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Technology

15 October

How Immersive Broadcasting is Enhancing Sports Spectatorship

WRITTEN BY Lewis Smithingham

Director of Creative Solutions

NY

Being a sports fan often means being a geek for stats. Here’s a couple interesting ones: last year’s televised NBA finals gained a viewership of almost 18.9 million. In comparison, NBA 2K20, a videogame that puts you in charge of your favorite team and players, amassed an audience of over 19 million players in the year since its release—on just the Playstation 4 platform alone.

Surprising? Perhaps it shouldn’t be.

While videogames like NBA 2K20 have filled a void for fans early in the pandemic as they waited for games to return, these numbers point to something more: fans want to feel closer to the action and feel like they’re a part of the game. They’ve also become accustomed to new ways to engage with their favorite franchises, whether it’s through gaming or livestreams. These trends present a new opportunity for sports as they return to broadcasting: innovate and deliver on fans’ new needs and digital habits to enhance the spectatorship experience.

How Digital Heightens a Viewers’ Emotion

This desire for immersive digital experiences inspired an amazing feat of sports innovation: pulling fans directly into a series of NBA Restart games with courtside seats in VR. The NBA’s official marketing partner Yahoo Sports, next-generation motion picture studio RYOT and MediaMonks came together to redefine sports spectatorship and demonstrate how the at-home experience can become closer to—or extend beyond—the thrill of being there in person.

Broadcasting through a more immersive channel like VR gives fans an experience that makes them truly feel like they’re part of something bigger. One response to the NBA games in Oculus Venues that really struck me was from a user review that said the user was sick of Zoom and FaceTime calls, and that watching the game with their brother was “the closest thing that I’ve felt to going out and doing something normal in five months.”

But it’s not just about mimicking a return to normalcy. After the pandemic, consumers likely won’t find value in comparing how well a digital experience stacks up to being there—but the reviewer’s sentiment does show how closely these experiences get to merging the spectator experience and watching a game live and in-person. And through added digital interactions, sports spectatorship offers fans opportunities they may have only dreamed of before.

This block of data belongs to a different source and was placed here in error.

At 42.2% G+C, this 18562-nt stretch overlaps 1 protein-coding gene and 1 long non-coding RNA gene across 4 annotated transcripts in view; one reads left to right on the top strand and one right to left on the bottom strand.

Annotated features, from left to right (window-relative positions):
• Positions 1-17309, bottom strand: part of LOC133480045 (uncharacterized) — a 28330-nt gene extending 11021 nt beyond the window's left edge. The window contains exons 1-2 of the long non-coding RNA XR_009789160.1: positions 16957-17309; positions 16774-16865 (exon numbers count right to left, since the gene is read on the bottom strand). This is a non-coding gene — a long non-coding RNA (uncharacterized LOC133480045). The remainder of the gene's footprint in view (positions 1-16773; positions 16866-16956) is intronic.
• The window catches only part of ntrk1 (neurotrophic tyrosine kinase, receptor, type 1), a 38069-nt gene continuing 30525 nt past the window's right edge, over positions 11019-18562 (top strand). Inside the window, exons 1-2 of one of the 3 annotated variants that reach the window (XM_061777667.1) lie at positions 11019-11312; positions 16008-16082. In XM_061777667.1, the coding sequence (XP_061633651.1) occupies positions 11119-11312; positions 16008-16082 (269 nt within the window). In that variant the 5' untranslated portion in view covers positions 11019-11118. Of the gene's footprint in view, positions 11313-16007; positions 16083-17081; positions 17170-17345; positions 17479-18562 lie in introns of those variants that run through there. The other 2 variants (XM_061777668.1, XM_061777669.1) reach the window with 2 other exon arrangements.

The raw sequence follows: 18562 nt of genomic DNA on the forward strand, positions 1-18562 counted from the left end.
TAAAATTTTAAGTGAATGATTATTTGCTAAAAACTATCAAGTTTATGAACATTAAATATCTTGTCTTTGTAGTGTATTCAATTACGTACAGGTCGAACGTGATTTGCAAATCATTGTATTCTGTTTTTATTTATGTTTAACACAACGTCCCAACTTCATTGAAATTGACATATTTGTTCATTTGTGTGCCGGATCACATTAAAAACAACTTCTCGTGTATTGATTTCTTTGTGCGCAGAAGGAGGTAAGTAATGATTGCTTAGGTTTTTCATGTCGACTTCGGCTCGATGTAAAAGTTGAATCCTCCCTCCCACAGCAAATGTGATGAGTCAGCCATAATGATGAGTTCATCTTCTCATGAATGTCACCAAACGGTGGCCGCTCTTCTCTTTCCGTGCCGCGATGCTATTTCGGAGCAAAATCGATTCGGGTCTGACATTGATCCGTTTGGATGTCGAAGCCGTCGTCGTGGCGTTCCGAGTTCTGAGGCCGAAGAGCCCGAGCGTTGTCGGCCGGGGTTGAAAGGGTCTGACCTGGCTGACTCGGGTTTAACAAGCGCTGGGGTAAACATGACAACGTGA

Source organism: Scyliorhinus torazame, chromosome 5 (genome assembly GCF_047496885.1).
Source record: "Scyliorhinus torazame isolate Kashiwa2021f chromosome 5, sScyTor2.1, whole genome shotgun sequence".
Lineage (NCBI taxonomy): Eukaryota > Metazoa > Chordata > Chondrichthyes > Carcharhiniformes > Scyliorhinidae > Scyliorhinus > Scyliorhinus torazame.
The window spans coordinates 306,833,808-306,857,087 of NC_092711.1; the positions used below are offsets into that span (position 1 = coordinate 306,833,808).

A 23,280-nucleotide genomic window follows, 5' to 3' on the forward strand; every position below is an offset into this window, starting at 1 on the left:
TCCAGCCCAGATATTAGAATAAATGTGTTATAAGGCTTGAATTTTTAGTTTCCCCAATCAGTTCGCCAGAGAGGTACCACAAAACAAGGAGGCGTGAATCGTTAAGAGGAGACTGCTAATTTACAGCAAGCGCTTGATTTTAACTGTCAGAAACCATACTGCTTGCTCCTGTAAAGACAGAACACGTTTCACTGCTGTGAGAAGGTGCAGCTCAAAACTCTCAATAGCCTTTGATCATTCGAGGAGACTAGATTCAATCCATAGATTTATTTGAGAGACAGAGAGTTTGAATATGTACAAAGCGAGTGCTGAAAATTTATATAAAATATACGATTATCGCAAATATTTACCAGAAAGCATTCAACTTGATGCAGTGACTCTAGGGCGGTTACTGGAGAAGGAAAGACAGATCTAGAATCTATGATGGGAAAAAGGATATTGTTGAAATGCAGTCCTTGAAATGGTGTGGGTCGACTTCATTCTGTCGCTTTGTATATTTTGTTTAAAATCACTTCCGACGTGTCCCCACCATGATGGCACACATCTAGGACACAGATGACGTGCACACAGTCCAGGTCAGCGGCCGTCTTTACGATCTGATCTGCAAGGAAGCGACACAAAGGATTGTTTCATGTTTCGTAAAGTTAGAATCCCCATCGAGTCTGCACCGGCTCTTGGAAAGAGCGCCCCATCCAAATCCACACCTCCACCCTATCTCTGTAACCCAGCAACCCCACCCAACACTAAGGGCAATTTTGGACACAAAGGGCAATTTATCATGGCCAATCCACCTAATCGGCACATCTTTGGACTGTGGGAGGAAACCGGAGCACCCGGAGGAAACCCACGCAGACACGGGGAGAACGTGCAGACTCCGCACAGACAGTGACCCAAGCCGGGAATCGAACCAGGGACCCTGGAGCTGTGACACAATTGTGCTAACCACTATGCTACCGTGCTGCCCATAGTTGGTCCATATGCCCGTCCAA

A Whole New Ballgame for Sports Broadcasting  

Throughout 2020, we’ve become all too accustomed to enjoying experiences in highly mediated ways: through the screen. While the computer or TV screen has been a lifeline to consumers, it hasn’t accurately delivered on the breadth of creative experiences that consumers demand today. Think about a recent digital event you may have watched, versus a Zoom happy hour with friends, versus a video conference call at work.

There’s probably little to no difference between each; every event and experience has begun to feel the same, creating a need to enrich production value and differentiate experiences. What we’ll see moving forward is that digital production partners will become more like broadcasters, and traditional broadcasters will seek to reskill their teams to deliver high-caliber digital viewing experiences—creating a new hybrid offering.

It’s unlikely that you would see a traditional broadcaster bring sports or an event like the Grammys to a platform like Twitch, where content thrives on user interaction—most simply aren’t that tapped into these platforms’ communities and features. Not to mention how tech progression is changing the game: speaking with TechCrunch alongside RYOT, MediaMonks SVP of Growth Eric Shamlin discussed how 5G is set to revolutionize production. But traditional skillsets still have value—pair together these skills with a digital partner who’s adept at infusing emotional resonance and interactivity into cultural events online, and you’ll begin to see some fascinating results.

Anticipating a Future of Immersive Sports Experiences

 2020 has exposed a lack of digital experiences that connect with consumers beyond traditional, filmic storytelling. Sports spectatorship is an act of active consumption: fans get together and cheer on their favorite teams and players. Digital experiences should enable the same level of interaction—or go beyond it.

Creating these memorable moments through a live, shared experience should be the goal. A sense of placeness and immersion can enhance the memory-making process. Studies have shown that VR platforms are incredibly effective in education and workplace training compared to traditional digital methods.

Digital broadcasts can likewise enhance memory by instilling meaning in the experience. There’s little difference in the experience of watching one game on TV versus another, but through delivering distinct digital experiences that enhance the spectatorship experience in novel ways, you can help viewers encapsulate that moment and create meaningful experiences.

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